Sanctuary, Part 2 – #writephoto

sanctuary

Photo by Sue Vincent

I walked slowly through the garden.  It was greatly reduced from the grand, wild place it had been when I was a child.  Most of the whimseys had been removed, but the most important was still in place.

All of the land for miles in all directions had been owned by my father and our ancestors.  From a slight rise I could see the fields and houses through the trees.  Most were owned by the grandchildren and the great-grandchildren of people who had been my father’s servants.  There also many new comers, though most of those lived in town.

It had snowed earlier in the day, leaving a thin, white blanket over the land.  The branches of the trees still had a coating, causing the woods to appear as a magical fairyland of crystal.

The buildings and workshops that had surrounded the big house had become a village.  As it prospered, the village grew into a town.  The old mansion in the middle became a hospital, not just for the sick, but a place where all were welcome.  It was the house that I grew up in, the house that only Family and its closest servants could enter.  This place for the rich had become a house of Hospitality in the truest sense of the word.  It was my proudest achievement.  Proudest achievement, after my family, that is.

Winter had come again, as it always does.  In the last several years winter had also come to me, settling into my bones.  On the best of days, I was slow and stiff.  Only the thought of the inner sanctum of the woods kept me going.

Lauren and I set up a household in what to me was a tiny cottage, but had seemed a giant mansion to the girl born in a hovel.  We filled all of the space of our home with children and love.

I finally reached the old temple.  A beam of sunlight set fire to the white snow, making it sparkle like diamonds, much as it had looked the day that I had found Lauren mourning her mother.

“Isn’t it the most beautiful thing you have ever seen?” I said to the air.

I thought of Lauren’s face on that fateful day.  Maybe she would have answered “yes”, but I still thought not.  I smiled at the memory.

This would be the first winter in 80 years that I had looked at the temple alone.

I had married Lauren five years after I had brought her back to live with us in the big house.  Father did grow to love her as a daughter, as I had expected, but passed away soon after the wedding.  As the Lord of the house, I almost immediately enacted my plan to give the people more of the resources, allow them more independence, working our way to having the town and people totally take over my ancestral lands.  It was right.  There was no reason I alone should hold them and benefit from them.  It was the right of a free people.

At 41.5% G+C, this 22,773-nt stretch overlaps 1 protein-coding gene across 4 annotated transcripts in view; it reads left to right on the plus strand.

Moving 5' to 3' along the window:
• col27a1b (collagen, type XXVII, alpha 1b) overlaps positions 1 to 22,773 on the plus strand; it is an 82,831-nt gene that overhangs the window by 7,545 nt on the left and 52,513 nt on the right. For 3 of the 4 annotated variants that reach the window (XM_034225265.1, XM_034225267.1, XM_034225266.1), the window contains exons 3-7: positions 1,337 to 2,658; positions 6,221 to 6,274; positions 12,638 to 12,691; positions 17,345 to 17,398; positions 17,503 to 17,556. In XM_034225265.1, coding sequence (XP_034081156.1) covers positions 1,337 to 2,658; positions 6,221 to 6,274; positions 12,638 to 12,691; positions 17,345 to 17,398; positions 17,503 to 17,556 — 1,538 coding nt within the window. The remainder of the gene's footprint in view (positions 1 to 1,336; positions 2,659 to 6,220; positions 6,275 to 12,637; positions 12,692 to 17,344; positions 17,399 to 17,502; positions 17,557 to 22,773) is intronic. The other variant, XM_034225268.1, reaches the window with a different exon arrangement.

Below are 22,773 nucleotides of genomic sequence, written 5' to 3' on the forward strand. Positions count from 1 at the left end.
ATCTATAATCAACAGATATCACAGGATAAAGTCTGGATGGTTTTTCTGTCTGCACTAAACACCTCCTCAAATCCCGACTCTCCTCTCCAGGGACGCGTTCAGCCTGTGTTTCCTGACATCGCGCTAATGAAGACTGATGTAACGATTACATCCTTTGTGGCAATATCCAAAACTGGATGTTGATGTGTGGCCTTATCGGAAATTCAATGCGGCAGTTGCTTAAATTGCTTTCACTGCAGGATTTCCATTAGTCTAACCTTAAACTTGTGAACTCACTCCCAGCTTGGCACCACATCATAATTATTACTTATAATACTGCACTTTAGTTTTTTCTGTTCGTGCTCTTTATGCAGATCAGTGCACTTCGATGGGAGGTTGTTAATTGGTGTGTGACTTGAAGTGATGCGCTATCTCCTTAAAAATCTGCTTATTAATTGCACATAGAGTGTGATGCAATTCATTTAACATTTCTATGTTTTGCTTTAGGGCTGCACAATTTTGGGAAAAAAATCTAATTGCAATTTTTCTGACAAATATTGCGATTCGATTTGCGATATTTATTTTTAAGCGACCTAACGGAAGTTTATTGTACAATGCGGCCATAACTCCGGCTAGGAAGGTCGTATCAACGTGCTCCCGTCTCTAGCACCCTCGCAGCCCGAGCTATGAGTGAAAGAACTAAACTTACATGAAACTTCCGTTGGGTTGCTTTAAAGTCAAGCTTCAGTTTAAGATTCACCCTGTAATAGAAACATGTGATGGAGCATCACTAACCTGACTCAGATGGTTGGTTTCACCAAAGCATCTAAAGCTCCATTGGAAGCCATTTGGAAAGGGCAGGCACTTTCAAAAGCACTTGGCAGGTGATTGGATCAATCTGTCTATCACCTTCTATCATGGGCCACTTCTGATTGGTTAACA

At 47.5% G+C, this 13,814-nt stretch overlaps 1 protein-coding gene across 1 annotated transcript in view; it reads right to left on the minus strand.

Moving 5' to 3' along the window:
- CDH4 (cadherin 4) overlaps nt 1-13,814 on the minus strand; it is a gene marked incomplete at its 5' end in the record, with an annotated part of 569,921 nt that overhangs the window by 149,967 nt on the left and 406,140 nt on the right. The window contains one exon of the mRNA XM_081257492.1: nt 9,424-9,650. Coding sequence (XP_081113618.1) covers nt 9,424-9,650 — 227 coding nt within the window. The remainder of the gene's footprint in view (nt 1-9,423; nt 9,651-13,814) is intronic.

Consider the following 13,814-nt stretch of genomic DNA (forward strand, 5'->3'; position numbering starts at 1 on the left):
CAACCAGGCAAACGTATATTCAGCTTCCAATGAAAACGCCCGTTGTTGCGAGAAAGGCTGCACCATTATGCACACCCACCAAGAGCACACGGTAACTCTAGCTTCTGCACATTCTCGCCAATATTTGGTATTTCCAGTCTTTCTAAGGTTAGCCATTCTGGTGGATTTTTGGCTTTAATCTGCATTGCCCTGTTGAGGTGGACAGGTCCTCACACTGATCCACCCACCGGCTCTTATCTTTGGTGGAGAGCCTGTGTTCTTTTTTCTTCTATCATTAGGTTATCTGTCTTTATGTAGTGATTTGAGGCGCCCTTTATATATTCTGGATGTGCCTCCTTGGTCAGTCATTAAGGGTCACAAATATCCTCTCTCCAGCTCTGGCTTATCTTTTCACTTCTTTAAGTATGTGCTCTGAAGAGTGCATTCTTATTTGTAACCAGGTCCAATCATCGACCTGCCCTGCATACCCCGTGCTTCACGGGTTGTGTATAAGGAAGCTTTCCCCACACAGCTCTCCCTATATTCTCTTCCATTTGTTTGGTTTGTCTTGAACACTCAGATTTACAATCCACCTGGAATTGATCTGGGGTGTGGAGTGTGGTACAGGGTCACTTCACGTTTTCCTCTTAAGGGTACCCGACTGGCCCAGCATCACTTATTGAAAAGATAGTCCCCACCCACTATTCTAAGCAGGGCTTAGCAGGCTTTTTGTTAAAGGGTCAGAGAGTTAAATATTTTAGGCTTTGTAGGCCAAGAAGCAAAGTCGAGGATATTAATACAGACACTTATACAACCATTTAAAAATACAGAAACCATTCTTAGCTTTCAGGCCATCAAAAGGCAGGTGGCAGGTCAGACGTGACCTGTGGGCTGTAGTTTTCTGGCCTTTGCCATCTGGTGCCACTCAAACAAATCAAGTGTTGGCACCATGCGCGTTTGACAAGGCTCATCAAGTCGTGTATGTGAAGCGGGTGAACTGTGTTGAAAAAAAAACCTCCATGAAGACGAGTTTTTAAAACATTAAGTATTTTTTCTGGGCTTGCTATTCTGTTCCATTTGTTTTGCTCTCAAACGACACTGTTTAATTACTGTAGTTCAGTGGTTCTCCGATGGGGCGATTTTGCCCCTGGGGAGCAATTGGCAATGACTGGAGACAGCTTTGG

I stood before the statue that reminded me of Lauren’s mother.  While I grew old, the statue stayed forever young, and the memory of Lauren’s mother stayed young with it.

“Why was I so lucky to live such a life?” I asked.  “Why  was I so lucky to find such a deep love that lasted 75 years of marriage?”

In my mind I heard Lauren’s mother’s kind voice.  “You noticed her thin, and swore that none would go hungry.  You saw her ill-clothed, and swore none would go naked or be cold.  You noticed her miserable and swore to comfort all of those who were in need.  You felt her free and swore that none would be bound by servitude, thus freeing yourself.  You saw her beautiful and so could only find beauty in the world.”

The words rang through my mind.  The statue, though, only looked down on me in silence.

It took a few years for the people to truly understand their freedom, but once they did, they worked even harder, for they knew it was for themselves and their children that they were working.  The bounty of the land was theirs and the village grew.  At fist they continued to thank me, but my children played with theirs and soon I became just another citizen, like any other.

I walked into “our” temple, into the inner sanctuary.  I looked at the statue at its core.  It was labeled “Liberty”.  I smiled.

I found “our” spot, the place I had sat down and comforted the cold girl.  I sat down in same place.  I closed my eyes and imagined Lauren with me, wrapped in my great coat.  I closed my eyes and went to sleep with her voice in my head, knowing I would soon be with her again.

— — —

This was written for Sue Vincent‘s weekly #writephoto challenge.

Note, this is part 2 of yesterday’s story based on the photo.  Several people wanted it to continue, but it was complete in my mind.  I felt that the story was more powerful as a stand alone.  And yet, I decided that there was still a way to finish it while keeping the Part 1 as a stand alone.  And so I wrote the above, which is really, in a way, just a tag on the end of the first, saying, “The moral of this story is…”

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15 thoughts on “Sanctuary, Part 2 – #writephoto

  1. Pingback: Photo prompt round up – Sanctuary #writephoto | Sue Vincent's Daily Echo

  2. Pingback: Sanctuary – #wriephoto | Trent's World (the Blog)

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